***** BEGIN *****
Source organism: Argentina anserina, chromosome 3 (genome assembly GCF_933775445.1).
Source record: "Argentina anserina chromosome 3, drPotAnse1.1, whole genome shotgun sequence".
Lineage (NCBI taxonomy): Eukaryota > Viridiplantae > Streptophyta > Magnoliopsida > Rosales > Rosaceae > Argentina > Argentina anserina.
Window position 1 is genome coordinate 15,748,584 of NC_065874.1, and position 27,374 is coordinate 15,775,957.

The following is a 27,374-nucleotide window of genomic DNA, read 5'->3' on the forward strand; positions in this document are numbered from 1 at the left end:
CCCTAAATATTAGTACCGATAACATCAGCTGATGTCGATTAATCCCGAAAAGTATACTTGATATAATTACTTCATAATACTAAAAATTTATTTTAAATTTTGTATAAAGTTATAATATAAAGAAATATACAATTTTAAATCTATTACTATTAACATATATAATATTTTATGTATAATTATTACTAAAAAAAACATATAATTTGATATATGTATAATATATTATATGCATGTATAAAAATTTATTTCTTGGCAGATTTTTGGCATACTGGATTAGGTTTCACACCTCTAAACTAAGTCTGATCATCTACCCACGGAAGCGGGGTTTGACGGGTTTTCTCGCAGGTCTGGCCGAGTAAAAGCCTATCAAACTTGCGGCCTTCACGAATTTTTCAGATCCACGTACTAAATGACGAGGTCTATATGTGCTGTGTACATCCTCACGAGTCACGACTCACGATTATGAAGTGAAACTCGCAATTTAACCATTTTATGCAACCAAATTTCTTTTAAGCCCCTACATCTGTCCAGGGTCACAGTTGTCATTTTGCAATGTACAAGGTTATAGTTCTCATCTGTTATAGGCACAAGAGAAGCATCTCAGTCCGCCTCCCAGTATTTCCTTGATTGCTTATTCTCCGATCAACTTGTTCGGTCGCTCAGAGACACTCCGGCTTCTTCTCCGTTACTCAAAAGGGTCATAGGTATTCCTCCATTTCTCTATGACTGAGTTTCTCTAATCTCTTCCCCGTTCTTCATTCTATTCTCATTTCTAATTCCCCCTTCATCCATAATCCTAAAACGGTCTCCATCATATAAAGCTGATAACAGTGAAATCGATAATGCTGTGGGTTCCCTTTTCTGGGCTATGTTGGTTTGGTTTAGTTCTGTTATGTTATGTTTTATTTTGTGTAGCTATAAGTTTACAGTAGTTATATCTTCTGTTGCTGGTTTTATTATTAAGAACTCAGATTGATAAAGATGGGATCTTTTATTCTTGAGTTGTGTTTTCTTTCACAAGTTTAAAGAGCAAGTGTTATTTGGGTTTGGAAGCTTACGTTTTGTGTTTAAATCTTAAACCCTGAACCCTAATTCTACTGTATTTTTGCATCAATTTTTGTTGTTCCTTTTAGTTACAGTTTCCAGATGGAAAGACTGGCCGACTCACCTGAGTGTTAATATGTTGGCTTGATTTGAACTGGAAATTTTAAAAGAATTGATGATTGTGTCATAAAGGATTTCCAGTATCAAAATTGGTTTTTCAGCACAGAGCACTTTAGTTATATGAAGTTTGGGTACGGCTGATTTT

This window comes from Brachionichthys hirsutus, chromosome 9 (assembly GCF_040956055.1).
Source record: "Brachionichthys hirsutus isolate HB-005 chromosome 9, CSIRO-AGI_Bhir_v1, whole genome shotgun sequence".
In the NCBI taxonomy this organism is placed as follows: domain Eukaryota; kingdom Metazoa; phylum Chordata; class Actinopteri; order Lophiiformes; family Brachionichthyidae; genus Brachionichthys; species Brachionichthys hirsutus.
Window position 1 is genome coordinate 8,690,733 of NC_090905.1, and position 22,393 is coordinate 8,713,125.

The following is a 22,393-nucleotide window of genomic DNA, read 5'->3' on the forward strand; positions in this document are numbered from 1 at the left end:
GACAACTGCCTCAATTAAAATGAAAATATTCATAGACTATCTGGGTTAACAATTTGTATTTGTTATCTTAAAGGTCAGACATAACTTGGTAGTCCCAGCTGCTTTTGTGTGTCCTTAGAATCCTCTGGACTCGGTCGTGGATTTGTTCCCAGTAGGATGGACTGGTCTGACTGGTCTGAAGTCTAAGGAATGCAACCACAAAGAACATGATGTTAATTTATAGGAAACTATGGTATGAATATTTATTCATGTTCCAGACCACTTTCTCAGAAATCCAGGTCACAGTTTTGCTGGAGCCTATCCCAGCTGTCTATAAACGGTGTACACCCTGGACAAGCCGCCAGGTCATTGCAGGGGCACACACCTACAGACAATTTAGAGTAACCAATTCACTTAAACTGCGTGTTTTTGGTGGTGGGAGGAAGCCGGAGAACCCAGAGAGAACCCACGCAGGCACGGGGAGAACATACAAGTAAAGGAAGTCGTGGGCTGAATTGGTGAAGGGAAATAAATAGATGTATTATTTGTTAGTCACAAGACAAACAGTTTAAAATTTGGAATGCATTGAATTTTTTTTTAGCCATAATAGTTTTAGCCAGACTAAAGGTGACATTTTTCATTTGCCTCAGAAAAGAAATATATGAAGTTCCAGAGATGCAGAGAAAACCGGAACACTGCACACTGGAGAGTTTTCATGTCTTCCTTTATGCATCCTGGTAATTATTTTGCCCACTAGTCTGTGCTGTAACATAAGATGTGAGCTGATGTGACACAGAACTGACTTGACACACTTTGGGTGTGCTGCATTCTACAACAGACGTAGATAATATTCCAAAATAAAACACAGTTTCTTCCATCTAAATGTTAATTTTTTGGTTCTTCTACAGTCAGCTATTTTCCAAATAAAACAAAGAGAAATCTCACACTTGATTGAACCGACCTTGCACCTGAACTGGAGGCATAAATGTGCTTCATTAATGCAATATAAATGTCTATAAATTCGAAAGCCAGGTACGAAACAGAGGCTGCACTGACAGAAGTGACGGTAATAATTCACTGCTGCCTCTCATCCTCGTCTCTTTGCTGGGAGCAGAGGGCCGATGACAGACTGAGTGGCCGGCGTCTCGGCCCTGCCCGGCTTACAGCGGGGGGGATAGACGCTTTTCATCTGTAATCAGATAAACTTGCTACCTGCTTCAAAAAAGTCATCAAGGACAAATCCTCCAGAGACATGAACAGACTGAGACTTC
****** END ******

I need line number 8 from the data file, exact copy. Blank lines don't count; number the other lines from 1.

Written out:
Source record: "Brachionichthys hirsutus isolate HB-005 chromosome 9, CSIRO-AGI_Bhir_v1, whole genome shotgun sequence".